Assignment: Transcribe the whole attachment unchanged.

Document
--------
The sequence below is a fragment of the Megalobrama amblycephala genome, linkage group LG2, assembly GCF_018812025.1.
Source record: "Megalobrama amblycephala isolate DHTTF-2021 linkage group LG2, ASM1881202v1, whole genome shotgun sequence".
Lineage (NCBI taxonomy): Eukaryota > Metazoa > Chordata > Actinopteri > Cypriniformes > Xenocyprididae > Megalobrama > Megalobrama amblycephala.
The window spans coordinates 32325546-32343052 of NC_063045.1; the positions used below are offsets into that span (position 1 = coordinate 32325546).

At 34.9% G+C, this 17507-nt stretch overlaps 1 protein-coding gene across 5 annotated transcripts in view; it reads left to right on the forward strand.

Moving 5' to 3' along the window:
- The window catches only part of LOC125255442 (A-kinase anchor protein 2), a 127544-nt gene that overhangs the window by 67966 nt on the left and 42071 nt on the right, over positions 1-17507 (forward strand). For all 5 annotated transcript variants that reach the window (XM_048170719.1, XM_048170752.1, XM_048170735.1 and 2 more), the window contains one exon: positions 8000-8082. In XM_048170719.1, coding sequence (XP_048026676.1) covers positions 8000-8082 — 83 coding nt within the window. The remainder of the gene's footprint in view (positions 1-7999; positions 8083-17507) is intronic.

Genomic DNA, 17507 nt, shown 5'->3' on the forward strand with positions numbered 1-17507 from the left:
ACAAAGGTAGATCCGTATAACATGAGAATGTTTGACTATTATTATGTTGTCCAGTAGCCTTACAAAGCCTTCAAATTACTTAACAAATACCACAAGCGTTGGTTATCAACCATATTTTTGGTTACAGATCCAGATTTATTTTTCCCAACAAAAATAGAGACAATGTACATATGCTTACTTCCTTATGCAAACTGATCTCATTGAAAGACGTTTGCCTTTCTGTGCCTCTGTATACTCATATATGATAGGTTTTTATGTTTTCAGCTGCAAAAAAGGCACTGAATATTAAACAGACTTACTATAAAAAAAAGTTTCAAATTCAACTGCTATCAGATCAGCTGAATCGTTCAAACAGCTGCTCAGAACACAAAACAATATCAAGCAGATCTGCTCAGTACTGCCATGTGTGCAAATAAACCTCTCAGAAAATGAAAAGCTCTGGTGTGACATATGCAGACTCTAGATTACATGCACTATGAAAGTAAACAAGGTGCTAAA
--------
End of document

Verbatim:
The sequence below is a fragment of the Megalobrama amblycephala genome, linkage group LG2, assembly GCF_018812025.1.
Source record: "Megalobrama amblycephala isolate DHTTF-2021 linkage group LG2, ASM1881202v1, whole genome shotgun sequence".
Lineage (NCBI taxonomy): Eukaryota > Metazoa > Chordata > Actinopteri > Cypriniformes > Xenocyprididae > Megalobrama > Megalobrama amblycephala.
The window spans coordinates 32325546-32343052 of NC_063045.1; the positions used below are offsets into that span (position 1 = coordinate 32325546).

At 34.9% G+C, this 17507-nt stretch overlaps 1 protein-coding gene across 5 annotated transcripts in view; it reads left to right on the forward strand.

Moving 5' to 3' along the window:
- The window catches only part of LOC125255442 (A-kinase anchor protein 2), a 127544-nt gene that overhangs the window by 67966 nt on the left and 42071 nt on the right, over positions 1-17507 (forward strand). For all 5 annotated transcript variants that reach the window (XM_048170719.1, XM_048170752.1, XM_048170735.1 and 2 more), the window contains one exon: positions 8000-8082. In XM_048170719.1, coding sequence (XP_048026676.1) covers positions 8000-8082 — 83 coding nt within the window. The remainder of the gene's footprint in view (positions 1-7999; positions 8083-17507) is intronic.

Genomic DNA, 17507 nt, shown 5'->3' on the forward strand with positions numbered 1-17507 from the left:
ACAAAGGTAGATCCGTATAACATGAGAATGTTTGACTATTATTATGTTGTCCAGTAGCCTTACAAAGCCTTCAAATTACTTAACAAATACCACAAGCGTTGGTTATCAACCATATTTTTGGTTACAGATCCAGATTTATTTTTCCCAACAAAAATAGAGACAATGTACATATGCTTACTTCCTTATGCAAACTGATCTCATTGAAAGACGTTTGCCTTTCTGTGCCTCTGTATACTCATATATGATAGGTTTTTATGTTTTCAGCTGCAAAAAAGGCACTGAATATTAAACAGACTTACTATAAAAAAAAGTTTCAAATTCAACTGCTATCAGATCAGCTGAATCGTTCAAACAGCTGCTCAGAACACAAAACAATATCAAGCAGATCTGCTCAGTACTGCCATGTGTGCAAATAAACCTCTCAGAAAATGAAAAGCTCTGGTGTGACATATGCAGACTCTAGATTACATGCACTATGAAAGTAAACAAGGTGCTAAA